We got a great question from one of our newsletter subscribers recently. By the way, if you’re not a subscriber, then you’re probably not aware that I personally invite every subscriber to email me directly with any questions they have about visiting Arizona. I reply to each and every one. Me. Christina. Not a robot, not an assistant… just little ole me. I will answer any question you have, even if it takes me a couple days to research the real stumpers and get back to you, so if you want to subscribe, please do! And of course, I protect everyone’s privacy (we don’t sell or give out our list ever), but when a question is particularly good – like this one is – I like to share it as well as my answer, removing the writer’s full name and identifying details, so that all our readers can benefit.

Hello Christina,
I hope it’s ok to email you directly, but I’m having trouble finding the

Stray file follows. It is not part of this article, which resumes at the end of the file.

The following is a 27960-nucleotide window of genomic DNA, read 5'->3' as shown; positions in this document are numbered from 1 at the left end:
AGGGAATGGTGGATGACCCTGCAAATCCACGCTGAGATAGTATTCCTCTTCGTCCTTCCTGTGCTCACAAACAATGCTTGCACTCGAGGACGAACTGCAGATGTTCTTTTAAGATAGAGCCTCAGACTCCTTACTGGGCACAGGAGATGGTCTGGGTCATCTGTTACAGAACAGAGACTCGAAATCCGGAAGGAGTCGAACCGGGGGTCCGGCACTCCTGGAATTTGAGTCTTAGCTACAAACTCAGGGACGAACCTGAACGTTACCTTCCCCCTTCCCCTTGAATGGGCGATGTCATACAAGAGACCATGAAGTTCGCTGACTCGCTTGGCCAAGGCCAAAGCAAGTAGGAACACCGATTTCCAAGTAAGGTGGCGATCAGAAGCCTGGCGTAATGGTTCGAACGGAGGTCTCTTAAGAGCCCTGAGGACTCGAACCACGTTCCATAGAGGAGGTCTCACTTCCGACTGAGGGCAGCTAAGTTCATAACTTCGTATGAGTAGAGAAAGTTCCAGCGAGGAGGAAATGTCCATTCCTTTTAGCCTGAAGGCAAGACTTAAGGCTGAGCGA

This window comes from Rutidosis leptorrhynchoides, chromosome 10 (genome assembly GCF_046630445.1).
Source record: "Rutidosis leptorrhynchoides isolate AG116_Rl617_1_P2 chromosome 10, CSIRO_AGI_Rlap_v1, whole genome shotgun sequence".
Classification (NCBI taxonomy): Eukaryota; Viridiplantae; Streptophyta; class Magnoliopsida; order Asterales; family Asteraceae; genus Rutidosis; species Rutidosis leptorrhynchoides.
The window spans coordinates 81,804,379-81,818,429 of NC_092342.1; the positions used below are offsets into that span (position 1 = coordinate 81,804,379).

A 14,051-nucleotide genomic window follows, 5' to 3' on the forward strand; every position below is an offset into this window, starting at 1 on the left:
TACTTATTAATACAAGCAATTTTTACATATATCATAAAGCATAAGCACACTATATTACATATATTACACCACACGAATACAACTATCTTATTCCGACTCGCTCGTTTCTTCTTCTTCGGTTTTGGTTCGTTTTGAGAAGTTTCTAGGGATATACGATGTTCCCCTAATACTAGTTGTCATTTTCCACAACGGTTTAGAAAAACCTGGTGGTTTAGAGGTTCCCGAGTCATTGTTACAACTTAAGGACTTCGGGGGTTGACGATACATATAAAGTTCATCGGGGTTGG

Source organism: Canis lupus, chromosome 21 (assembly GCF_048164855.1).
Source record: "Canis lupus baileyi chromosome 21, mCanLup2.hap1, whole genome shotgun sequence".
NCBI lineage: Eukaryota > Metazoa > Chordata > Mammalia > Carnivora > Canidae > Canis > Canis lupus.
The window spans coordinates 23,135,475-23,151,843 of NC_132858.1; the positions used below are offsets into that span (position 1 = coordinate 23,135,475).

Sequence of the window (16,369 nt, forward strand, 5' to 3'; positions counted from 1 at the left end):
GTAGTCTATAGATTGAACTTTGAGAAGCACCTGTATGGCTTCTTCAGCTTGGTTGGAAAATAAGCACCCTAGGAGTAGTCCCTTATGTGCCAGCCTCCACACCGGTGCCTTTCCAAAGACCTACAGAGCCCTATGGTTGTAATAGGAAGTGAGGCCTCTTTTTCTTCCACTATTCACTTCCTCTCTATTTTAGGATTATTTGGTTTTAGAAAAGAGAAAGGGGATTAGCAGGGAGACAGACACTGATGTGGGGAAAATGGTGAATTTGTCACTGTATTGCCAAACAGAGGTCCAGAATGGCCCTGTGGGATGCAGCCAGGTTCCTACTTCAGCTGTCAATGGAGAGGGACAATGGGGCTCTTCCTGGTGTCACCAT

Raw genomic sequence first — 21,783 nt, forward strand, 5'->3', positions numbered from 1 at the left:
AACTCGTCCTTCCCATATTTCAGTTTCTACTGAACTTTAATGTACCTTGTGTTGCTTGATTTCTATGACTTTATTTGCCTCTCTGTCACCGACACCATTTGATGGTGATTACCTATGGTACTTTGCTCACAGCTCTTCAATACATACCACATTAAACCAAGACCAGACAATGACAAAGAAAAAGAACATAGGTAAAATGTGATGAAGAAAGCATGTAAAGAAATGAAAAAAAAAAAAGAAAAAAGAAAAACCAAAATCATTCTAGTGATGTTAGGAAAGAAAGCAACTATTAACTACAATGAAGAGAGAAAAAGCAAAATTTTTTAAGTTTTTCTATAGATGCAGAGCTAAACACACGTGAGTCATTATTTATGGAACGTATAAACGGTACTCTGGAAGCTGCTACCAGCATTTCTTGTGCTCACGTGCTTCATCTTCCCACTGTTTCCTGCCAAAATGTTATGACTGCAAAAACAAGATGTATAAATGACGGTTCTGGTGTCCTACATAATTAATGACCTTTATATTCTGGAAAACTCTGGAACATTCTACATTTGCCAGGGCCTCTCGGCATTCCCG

info I’m looking for by randomly searching the web. :-)I’m hoping to take a cycling trip later this summer and Flagstaff is one of
the areas I’m looking at. I’m looking for a place I can do both mountain
biking and road biking, maybe some hiking and sight seeing all in the same
general area. I know Flagstaff offers opportunities for all these things,
but I’m looking for the best area of town to stay in to do all this stuff.

I’d like to be close to trails so I’m not spending too much time driving to
mountain biking or hiking spots, but I’d also like to be near some nice road
riding areas so I can leave from the hotel and do a nice 40 – 60 mile ride.
I’d also like to be near (walking distance) restaurants and bars so I’m not
forced to drive to eat everyday.

Does a place like this exist in Flagstaff?


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Dear Arizona Travel:
We plan on visiting Arizona this summer and want to do a lot of fun stuff, but how can we get out of the heat? We love horseback riding, hiking, wine touring and especially river rafting. We have an 11 year old and a 14 year old; we are a very active family and love doing a lot of stuff outdoors. We have never visited the area and would love any info you have would be much appreciated!!!!